(Bloomberg) — U.S. House and Senate negotiators reached a bipartisan deal on a $1.1 trillion spending bill that largely tracks with Democratic priorities and rejects most of President Donald Trump’s wish list, including money to begin building a wall along the U.S.-Mexican border.
The compromise measure, released early Monday morning, would keep the government open through the end of September. Under House procedures, a vote could be held as early as Wednesday.
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GOP leaders eager to focus on health care and tax overhauls bowed to Democratic demands to eliminate hundreds of policy restrictions aimed at curbing regulations, leaving the Trump administration with few victories.
“We have boosted resources for our defense needs without corresponding increases in non-defense spending,” House Speaker Paul Ryan said in a statement. He said the measure will make the U.S. “stronger and safer.”
The White House sought funding to begin building the border wall, as well as $18 billion in cuts to domestic agencies, and both demands were rebuffed. The spending deal includes money for Planned Parenthood, despite Republican demands to defund the group over its provision of abortions.
Trump will be able to point to a $15 billion boost for the Pentagon, although $2.5 billion of that money is contingent on the administration delivering a new plan to fight Islamic State. It also falls well short of the $30 billion he had originally requested.
The spending bill package would finish the job of appropriating agency spending seven months after the fiscal year began. The drawn-out fight could have been avoided in December had the incoming administration not instructed Congress to hold off on passing a bipartisan spending measure in order to give it a chance to weigh in.
Beyond the border wall, obstacles to an agreement included White House resistance to demands from Democrats to guarantee the payment of billions in the Affordable Care Act cost-sharing reduction subsidy program payments, which offset health care premiums for low-income people.
A stronger chance for a government shutdown could come in October. Trump has sought $54 billion in defense increases paired with $54 billion in domestic cuts. Republican leaders may be less willing to bow to Democrats without the excuse of being more than halfway through the fiscal year.
Congress and the president will also need to agree on a debt ceiling increase in the fall, and White House budget director Mick Mulvaney has said he wants to use the debt ceiling to impose new spending restraints.
Trump will get $1.5 billion for border security, but it can’t be used for the border wall or additional Immigration and Customs Enforcement agents, according to one congressional aide. There are also no new restrictions on money going to so-called sanctuary cities that don’t fully enforce federal immigration laws.
“Reports that the package makes a major down payment towards the president’s security priorities are encouraging,” John Czwartacki, a spokesman for the White House Office of Management and Budget, said in a statement.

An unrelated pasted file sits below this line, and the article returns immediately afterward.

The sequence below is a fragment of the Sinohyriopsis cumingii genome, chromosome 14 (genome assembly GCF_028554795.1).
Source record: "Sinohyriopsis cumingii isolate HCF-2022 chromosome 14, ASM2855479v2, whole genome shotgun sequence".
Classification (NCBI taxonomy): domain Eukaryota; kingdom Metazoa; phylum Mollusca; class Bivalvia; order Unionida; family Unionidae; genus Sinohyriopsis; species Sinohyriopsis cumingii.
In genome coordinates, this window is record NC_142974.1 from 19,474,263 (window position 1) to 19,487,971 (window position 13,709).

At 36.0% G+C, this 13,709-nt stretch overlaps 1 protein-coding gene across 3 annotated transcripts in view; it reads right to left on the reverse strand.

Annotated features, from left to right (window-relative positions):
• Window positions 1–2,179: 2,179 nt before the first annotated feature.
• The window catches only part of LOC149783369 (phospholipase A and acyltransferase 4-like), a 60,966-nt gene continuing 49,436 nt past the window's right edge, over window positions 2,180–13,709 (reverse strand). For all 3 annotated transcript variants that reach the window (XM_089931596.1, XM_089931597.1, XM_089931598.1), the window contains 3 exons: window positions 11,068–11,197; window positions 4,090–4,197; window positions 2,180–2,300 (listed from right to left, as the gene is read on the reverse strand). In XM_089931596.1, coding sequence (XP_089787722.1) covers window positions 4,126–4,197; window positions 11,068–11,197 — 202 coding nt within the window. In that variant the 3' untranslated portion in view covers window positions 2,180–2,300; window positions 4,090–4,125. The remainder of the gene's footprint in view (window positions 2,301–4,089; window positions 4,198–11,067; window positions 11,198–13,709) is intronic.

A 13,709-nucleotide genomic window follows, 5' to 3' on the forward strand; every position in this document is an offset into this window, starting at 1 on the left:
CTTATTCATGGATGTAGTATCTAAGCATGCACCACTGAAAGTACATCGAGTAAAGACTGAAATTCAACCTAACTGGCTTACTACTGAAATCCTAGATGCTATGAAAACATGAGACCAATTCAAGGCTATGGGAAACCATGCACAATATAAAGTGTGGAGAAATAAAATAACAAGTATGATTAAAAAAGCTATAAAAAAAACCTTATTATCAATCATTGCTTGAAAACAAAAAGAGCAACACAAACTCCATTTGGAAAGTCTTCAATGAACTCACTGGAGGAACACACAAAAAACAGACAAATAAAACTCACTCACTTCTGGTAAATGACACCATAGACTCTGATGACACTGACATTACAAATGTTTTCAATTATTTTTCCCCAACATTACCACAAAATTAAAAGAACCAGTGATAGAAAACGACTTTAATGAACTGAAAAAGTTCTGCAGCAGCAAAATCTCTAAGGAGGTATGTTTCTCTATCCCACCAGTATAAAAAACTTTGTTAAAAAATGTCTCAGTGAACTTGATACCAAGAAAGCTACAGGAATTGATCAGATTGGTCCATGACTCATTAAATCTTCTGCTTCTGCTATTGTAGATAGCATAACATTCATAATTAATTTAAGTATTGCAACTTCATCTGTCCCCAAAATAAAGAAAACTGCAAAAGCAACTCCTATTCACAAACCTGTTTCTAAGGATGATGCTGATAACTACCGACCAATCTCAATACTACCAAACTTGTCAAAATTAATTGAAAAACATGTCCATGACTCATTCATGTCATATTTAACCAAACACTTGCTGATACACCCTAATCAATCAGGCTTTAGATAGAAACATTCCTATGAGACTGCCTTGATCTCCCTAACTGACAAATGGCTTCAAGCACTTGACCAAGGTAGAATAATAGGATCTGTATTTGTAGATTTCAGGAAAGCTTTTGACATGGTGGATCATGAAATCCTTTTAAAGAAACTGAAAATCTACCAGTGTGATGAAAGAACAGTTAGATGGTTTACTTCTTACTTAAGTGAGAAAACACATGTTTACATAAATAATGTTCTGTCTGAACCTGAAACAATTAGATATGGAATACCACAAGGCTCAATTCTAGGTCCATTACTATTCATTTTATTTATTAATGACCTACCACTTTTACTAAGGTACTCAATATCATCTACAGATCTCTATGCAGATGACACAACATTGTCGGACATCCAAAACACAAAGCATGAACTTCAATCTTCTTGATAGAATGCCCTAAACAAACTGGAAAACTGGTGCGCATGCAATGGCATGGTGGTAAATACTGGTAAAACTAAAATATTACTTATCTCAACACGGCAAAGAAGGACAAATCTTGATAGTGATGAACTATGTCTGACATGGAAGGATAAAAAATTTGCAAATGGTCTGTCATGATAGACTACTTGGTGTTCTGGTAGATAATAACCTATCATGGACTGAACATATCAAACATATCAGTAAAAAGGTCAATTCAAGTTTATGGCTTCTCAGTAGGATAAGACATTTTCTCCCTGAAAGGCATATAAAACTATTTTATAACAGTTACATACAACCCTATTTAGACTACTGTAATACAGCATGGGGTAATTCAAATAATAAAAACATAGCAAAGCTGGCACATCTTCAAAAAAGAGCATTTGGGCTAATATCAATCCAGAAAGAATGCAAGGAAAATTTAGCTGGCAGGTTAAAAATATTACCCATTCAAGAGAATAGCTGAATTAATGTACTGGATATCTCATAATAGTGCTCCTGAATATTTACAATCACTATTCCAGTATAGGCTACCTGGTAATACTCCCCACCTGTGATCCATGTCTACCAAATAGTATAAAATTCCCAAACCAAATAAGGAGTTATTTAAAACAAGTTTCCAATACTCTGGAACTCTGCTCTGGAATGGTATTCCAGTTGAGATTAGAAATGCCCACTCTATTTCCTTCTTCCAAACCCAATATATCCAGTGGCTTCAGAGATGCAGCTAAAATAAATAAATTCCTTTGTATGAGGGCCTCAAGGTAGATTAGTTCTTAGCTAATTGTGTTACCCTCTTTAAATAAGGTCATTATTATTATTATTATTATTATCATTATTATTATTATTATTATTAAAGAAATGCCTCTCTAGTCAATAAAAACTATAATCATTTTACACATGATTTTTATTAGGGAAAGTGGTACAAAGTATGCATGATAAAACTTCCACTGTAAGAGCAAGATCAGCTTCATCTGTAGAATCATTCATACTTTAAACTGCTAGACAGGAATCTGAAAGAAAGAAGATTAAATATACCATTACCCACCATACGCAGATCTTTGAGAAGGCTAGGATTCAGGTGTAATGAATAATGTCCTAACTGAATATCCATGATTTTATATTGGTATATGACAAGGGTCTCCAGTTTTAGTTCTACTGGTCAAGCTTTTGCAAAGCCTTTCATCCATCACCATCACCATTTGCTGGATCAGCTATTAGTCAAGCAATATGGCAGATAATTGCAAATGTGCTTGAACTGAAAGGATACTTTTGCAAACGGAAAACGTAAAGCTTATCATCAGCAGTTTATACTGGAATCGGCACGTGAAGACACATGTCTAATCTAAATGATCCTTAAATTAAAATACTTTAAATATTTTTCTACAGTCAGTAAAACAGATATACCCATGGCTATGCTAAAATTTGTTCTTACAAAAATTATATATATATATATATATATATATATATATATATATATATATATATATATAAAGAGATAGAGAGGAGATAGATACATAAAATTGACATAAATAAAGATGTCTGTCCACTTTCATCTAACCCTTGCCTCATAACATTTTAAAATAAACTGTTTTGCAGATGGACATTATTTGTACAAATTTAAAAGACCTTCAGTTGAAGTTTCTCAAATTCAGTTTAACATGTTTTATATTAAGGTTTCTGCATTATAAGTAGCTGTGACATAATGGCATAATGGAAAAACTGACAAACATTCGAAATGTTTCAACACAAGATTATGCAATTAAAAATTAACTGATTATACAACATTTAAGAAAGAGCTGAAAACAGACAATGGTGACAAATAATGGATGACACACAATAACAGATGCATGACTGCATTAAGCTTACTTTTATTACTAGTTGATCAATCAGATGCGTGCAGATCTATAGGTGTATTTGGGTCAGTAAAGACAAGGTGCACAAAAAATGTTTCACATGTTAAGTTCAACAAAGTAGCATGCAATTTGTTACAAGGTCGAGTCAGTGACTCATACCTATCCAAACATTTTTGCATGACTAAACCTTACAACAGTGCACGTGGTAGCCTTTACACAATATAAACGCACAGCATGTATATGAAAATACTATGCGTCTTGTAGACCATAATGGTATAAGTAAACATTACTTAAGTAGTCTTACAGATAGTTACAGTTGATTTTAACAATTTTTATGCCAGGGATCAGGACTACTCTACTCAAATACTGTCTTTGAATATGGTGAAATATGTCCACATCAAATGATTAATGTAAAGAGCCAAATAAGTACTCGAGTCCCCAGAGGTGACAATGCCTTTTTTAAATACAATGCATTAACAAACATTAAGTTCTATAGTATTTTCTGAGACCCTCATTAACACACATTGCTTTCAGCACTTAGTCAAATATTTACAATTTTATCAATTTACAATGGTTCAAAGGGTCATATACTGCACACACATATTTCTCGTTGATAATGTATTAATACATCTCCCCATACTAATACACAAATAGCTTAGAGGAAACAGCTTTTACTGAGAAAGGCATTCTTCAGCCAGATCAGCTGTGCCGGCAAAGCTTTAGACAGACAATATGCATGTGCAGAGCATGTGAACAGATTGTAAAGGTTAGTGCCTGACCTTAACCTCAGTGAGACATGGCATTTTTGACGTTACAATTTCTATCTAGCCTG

Republicans failed to get a number of conservative provisions in the bill, including one that would have blocked the Labor Department’s fiduciary rule limiting financial advice to retirees. Congressional Republicans say spending riders have become a less important tool for the party because the Trump administration is already intent on rolling back regulations they dislike and can take many actions on its own.
Overall, the compromise resembles more of an Obama administration-era budget than a Trump one. The National Institutes of Health, for example, would see a $2 billion boost, reflecting the popularity of medical research among lawmakers. The deal includes $990 million for famine aid, along with a $1.1 billion boost for disaster recovery funds.
“It is a solid bill that reflects our common values and that will help move our nation forward, and I urge its quick approval by the Congress and the White House,” House Appropriations Chairman Rodney Frelinghuysen of New Jersey said in a statement early Monday.
He said the measure represents a $25 billion increase in national defense funding over current levels, when extra money former President Barack Obama secured in December is included. In addition, he noted provisions including an extension of miners’ health benefits and increases in health research and opioid addiction treatment and prevention.
The Environmental Protection Agency, which Trump has sought to shrink dramatically, would receive a 1% reduction of $81 million in funding and no staff cuts.
The deal also includes steady or slight increases in funding for agencies within the Department of Energy, such the Office of Energy Efficiency and Renewable Energy, which would get a $17 million increase, and the Office of Science, which would get a boost of $42 million compared to fiscal 2016 funding levels, the aide said. The Advanced Research Projects Agency–Energy, which aims to fund experimental energy research and has been targeted for elimination by the Trump administration, would get a $15 million increase.
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